A systematic exploration and inventory of women's poetry is still wanting. A few of the names mentioned in this book would provide a starting point, but many other women we omitted, because they "only" wrote poetry, should be added and would occupy a prominent position. To cite just a few : Kiné Kirama Fall whose collection of poetry Chant de la rivière fraîche was published in 1976; Ndèye Coumba Mbengue Diakhaté, author of the collection Fille du soleil; Cécile-Ivelyse Diamoneka and her collection Voix de cascades. Lesser known writers such as Sandra Pierette Kanzé, Josette Lima, Amelia Néné, Céline Bikoumou, Ghislaine Henry, Marie Claire Dati, Bernadette Dao should also be included as well as the many authors whose poetry we have not had the opportunity to read so far.
Similarly, the contribution of women to the field of the theatre needs serious investigation and indexing. It goes back at least to the 1960s as shown by playwright Marie Charlotte Mbarga Kouma who wrote Les Insassiables twenty years ago - even so her play was only recently published in Yaoundé by Sopecam. The few names mentioned in the following pages - i.e., Werewere Liking, Rabiatou Njoya - only touch on an area bubbling over with activity.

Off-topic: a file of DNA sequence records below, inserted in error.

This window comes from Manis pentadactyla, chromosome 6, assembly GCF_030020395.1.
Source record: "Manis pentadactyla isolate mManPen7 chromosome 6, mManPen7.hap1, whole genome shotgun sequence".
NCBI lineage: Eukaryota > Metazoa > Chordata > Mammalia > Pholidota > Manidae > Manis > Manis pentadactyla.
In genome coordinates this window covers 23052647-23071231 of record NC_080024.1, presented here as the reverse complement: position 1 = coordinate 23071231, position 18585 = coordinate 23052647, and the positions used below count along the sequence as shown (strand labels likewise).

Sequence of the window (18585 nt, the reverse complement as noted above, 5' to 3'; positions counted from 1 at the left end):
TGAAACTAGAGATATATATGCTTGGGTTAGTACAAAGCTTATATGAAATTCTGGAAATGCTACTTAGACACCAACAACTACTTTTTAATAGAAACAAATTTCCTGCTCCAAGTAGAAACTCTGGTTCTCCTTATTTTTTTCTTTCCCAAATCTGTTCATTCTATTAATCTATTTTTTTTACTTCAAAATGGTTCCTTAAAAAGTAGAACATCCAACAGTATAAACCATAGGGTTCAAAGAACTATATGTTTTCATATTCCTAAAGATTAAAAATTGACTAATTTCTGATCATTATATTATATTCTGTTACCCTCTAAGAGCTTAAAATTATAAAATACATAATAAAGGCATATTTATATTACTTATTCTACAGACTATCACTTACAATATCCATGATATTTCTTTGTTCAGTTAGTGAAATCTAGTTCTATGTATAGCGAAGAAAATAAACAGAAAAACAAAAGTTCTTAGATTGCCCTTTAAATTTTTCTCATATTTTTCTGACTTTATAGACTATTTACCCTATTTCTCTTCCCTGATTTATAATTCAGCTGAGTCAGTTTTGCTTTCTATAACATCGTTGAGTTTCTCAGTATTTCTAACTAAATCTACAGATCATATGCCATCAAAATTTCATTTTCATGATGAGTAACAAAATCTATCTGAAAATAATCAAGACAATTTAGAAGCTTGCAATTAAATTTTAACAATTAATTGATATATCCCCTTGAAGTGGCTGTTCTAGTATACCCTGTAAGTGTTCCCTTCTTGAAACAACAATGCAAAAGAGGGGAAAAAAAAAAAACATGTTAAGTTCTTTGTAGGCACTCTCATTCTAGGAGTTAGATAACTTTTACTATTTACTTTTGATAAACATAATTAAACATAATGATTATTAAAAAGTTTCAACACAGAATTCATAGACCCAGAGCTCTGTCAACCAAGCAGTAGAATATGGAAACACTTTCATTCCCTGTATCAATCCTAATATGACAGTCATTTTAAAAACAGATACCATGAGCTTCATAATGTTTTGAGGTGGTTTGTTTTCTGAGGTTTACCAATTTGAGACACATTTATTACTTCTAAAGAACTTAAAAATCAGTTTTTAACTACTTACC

Moreover, the number of African women brimming over in the Arts domain does not stop at literature; a number of other areas have also opened up, such as History with the work of Henriette Diabaté and Adam Konaré Bâ (Mrs), Sociology with Paulette Songué and Awa Thiam, and even Comics with the booklet Yao crack en maths by mathematician Joséphine Guidy Wandja. One will note that many of the authors interviewed went to university. Very few girls attended school beyond primary level during colonisation, but latterly things have changed quite considerably. Up to the 1960s, a female teacher's certificate would have been considered a "Big Diploma", whereas nowadays one can find women at every level of the education system : not only as students, but also - and increasingly so - as university lecturers and professors. It is therefore not surprising that contributions by African women to the written word is not only on the increase but also touches on all academic subjects.